Friday, 8 August 2014

Back on the Patch - August 2014

I had a couple of hours spare this morning and so headed down to Curbridge for a spot of patch birding. As I got out of the car and headed down the track towards the river I noticed an odd shaped raptor with pale underparts circling, and a second raptor beneath it. I quickly got my bins onto the top bird and to my surprise it was a Honey Buzzard, which was being seen off by a Common Buzzard. I had the wrong lens on my camera, plus the bird was back lit and distant, but I managed to get a record shot. The distinctive pigeon shaped head and bulging secondaries are evident in this photo, and the large gap between the outermost bar and the next suggest that this bird was a male.

Honey Buzzard

I continued on down to the river, checking the meadow for grasshoppers and crickets on the way. Meadow, Field and Common Green grasshoppers were abundant and nearer the river Short-winged Conehead nymphs were present. The tide was just dropping so gulls and waders were starting to appear. At first there were just a couple of Herring Gulls, and around 20 Black-headed Gulls, but as the water levels dropped a Lesser Black-backed and several Mediterranean Gulls dropped in. The Meds were of mixed ages, juveniles, 2nd summer and adult, all of them were in moult to some degree and some were now almost in their winter plumage. 

Black-headed and Mediterranean Gulls plus Little Egret and Canada Geese 

The Black-heads too were moulting and the last remnants of their brown (I know odd name but there you go!) summer hoods was just about visible. The best place to stand and watch the gulls is usually at the northern end of the estuary, by the sewage works; as the tide drops they gather their to bath. Unfortunately there were a few kayakers on the river today so the birds were finding it difficult to settle.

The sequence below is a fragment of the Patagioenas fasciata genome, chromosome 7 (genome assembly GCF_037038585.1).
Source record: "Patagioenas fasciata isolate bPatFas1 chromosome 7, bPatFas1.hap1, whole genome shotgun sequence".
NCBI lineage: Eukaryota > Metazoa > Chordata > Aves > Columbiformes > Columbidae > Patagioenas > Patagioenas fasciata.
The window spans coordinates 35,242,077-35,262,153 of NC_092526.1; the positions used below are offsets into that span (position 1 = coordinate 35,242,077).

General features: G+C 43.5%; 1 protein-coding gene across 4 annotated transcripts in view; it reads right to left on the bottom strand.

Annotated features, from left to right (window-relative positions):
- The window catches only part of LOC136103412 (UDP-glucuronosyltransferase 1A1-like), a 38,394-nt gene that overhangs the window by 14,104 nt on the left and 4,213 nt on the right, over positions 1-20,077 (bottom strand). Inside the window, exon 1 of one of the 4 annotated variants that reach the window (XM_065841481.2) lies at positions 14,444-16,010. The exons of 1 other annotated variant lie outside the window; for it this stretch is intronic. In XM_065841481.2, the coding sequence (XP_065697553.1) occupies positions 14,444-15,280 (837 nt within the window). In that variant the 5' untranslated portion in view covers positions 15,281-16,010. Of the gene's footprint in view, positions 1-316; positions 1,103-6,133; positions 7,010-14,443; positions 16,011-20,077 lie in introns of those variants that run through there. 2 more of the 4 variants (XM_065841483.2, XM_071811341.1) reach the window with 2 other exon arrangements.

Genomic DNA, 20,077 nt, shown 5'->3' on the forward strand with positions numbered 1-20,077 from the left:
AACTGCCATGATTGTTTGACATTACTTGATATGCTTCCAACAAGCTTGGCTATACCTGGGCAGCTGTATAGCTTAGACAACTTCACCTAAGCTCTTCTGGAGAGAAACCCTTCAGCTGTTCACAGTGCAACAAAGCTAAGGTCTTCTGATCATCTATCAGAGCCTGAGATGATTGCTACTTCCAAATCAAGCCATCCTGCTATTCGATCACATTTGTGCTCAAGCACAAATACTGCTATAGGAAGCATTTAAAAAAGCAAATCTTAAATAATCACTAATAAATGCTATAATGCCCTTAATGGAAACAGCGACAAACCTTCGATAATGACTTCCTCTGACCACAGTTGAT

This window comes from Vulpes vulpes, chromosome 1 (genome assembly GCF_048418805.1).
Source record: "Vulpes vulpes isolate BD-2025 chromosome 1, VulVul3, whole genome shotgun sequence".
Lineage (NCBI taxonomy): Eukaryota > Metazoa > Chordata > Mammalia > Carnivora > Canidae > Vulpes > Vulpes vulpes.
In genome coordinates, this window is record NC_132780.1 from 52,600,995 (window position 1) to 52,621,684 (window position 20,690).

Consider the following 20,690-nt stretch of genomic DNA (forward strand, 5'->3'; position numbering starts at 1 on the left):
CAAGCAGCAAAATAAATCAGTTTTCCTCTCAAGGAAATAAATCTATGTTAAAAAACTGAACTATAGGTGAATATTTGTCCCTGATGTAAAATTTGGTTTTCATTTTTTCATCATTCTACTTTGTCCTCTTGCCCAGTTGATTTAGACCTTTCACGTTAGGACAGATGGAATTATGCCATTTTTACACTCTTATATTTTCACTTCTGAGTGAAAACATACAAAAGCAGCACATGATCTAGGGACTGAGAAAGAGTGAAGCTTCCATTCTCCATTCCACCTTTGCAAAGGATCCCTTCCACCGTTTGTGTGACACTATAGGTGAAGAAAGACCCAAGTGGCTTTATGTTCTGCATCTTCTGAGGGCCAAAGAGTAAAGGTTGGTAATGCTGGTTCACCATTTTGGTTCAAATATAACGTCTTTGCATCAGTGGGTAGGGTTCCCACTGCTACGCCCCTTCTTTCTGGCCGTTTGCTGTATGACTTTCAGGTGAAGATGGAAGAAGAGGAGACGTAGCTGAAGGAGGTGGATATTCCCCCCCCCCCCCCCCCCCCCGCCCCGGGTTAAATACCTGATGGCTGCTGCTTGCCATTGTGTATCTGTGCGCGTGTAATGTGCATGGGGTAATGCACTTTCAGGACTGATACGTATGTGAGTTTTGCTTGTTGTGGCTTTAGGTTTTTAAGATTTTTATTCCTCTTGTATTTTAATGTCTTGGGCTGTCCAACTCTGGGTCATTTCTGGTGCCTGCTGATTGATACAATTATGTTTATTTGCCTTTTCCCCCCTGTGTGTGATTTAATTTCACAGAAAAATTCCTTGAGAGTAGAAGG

Black-headed Gull moulting out of its summer plumage

There were three Little Egrets feeding along the waters edge, and a young Shelduck flew past and headed upstream. Three Curlew suddenly appeared, presumably from the roost down stream as did a single Greenshank. I have been seeing two Greenshank on the estuary for a while now so I guess the other one will be around somewhere.

Common Greenshank and Black-headed Gull

I picked up a Kingfisher sat on a fallen tree. I had been hearing them call but had struggled to pick one up, from the sounds of it there were two birds present but I couldn't find the other. A flock of 70 Starlings was quite notable and potentially evidence of a good breeding season, and Nuthatch, Treecreeper, Blue and Great Tits were all present in the woods.

Common Kingfisher - Curbridge

The numbers and diversity of butterflies was quite poor with Peacock, Small White, Meadow Brown and Gatekeeper the only species recorded. Just as I was about to leave a Banded Demoiselle flew past, which was an interesting record for the site.

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